Rugby and the first world war
During the Great War young men who had a connection or a common interest, joined the fight. As seen in the previous post the men from the Caledonian Hotel joined up As did men who were from an area – the Leeds Pals and the Barnsley Pals and the Accrington Pals for example. Other groups and associations also formed battalions – men who were barristers, public schools and sportsmen to name a few.
One such group is the subject of a podcast – Rugby players. The rugby players were among the first men to volunteer and leading from the front, they paid a high prices. The National Archives, podcast tells the story behind award winning author, Stephen Cooper’s new book After the Final Whistle: The First Rugby World Cup and The First World War.
The podcast is a very informative listen and if you are a rugby fan, you might hint that this book would make a nice ‘stocking filla’!
Wikipedia has a list of rugby union footballers who were killed in both world wars – some 27 men gave their lives. One such man was Francis Nathaniel Tarr who served a Lieutenant in the 1st 4th Leicestershire Regiment. He died on the 18th of July 1915 aged 27. Francis or Frank as he was known rests in the Railway Dugouts Burial Ground (Transport Farm), some 2kms west of Killebeke, Belgium.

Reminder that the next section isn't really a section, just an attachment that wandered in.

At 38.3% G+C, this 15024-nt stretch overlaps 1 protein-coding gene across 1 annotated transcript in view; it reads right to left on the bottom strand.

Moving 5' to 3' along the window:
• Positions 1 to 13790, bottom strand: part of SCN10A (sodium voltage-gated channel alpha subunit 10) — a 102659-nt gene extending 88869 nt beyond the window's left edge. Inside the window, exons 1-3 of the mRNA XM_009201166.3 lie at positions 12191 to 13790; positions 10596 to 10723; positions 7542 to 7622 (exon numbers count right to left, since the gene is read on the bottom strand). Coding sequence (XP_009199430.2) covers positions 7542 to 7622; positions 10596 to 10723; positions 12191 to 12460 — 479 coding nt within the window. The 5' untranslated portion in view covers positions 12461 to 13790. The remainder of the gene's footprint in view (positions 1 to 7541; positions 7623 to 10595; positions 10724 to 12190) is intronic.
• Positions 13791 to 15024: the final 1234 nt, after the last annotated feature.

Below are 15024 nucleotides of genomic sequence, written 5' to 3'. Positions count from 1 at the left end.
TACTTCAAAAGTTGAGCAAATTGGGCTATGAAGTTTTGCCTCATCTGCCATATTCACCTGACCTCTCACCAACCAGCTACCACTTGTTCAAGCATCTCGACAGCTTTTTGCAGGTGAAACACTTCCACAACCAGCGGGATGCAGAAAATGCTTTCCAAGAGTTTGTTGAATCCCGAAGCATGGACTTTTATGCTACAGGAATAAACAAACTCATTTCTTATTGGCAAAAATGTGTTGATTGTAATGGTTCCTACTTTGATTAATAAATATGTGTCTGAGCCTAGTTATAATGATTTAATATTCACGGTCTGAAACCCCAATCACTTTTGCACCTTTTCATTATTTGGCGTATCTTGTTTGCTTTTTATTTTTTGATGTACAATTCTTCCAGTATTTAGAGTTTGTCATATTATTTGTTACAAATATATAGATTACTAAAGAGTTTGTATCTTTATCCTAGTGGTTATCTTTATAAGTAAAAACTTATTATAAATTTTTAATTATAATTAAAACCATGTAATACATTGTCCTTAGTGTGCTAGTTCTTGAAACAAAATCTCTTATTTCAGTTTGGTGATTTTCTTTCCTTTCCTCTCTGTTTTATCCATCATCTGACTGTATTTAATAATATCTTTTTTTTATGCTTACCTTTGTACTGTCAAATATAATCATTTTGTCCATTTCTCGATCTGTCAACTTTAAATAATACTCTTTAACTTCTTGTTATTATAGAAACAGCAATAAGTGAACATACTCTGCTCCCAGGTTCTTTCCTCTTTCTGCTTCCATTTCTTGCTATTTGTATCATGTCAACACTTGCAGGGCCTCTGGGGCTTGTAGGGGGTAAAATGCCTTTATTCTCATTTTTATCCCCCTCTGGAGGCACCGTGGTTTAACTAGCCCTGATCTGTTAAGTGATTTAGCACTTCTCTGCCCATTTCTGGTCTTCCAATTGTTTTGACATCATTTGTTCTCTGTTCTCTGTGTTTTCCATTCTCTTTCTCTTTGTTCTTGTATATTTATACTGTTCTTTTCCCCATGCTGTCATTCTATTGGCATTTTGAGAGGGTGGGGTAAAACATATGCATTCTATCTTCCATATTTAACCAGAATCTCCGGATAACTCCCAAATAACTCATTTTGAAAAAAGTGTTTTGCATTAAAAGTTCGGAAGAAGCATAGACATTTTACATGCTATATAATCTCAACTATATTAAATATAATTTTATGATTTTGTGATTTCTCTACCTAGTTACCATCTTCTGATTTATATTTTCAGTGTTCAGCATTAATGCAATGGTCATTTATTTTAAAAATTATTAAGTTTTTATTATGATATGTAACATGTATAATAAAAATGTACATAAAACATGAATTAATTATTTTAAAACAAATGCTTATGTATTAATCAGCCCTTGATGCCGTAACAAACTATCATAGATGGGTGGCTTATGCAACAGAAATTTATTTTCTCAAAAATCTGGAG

Another rugby man was James Henry Digby Watson, known as ‘Bungy Watson’. Born in 1890 he qualified as a doctor and was killed while serving as a surgeon aboard HMS Hawke when it was torpedoed and sunk in October of 1915. ‘Bungy’, like many other who served at sea is commemorated on the Chatham Naval Memorial.